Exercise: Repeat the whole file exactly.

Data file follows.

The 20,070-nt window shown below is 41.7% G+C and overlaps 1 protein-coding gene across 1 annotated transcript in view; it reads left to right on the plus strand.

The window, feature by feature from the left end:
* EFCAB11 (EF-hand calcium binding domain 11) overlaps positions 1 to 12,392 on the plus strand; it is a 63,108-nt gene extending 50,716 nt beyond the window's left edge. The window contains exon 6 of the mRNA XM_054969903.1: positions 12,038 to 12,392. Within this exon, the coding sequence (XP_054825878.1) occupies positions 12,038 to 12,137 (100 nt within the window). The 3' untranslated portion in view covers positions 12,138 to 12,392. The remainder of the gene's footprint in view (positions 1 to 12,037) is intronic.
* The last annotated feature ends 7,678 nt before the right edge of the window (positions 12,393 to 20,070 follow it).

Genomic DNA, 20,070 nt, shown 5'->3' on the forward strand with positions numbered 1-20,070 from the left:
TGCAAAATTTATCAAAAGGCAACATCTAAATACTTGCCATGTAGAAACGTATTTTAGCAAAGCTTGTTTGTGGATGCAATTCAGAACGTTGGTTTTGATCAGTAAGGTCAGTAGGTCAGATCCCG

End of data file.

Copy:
The 20,070-nt window shown below is 41.7% G+C and overlaps 1 protein-coding gene across 1 annotated transcript in view; it reads left to right on the plus strand.

The window, feature by feature from the left end:
* EFCAB11 (EF-hand calcium binding domain 11) overlaps positions 1 to 12,392 on the plus strand; it is a 63,108-nt gene extending 50,716 nt beyond the window's left edge. The window contains exon 6 of the mRNA XM_054969903.1: positions 12,038 to 12,392. Within this exon, the coding sequence (XP_054825878.1) occupies positions 12,038 to 12,137 (100 nt within the window). The 3' untranslated portion in view covers positions 12,138 to 12,392. The remainder of the gene's footprint in view (positions 1 to 12,037) is intronic.
* The last annotated feature ends 7,678 nt before the right edge of the window (positions 12,393 to 20,070 follow it).

Genomic DNA, 20,070 nt, shown 5'->3' on the forward strand with positions numbered 1-20,070 from the left:
TGCAAAATTTATCAAAAGGCAACATCTAAATACTTGCCATGTAGAAACGTATTTTAGCAAAGCTTGTTTGTGGATGCAATTCAGAACGTTGGTTTTGATCAGTAAGGTCAGTAGGTCAGATCCCG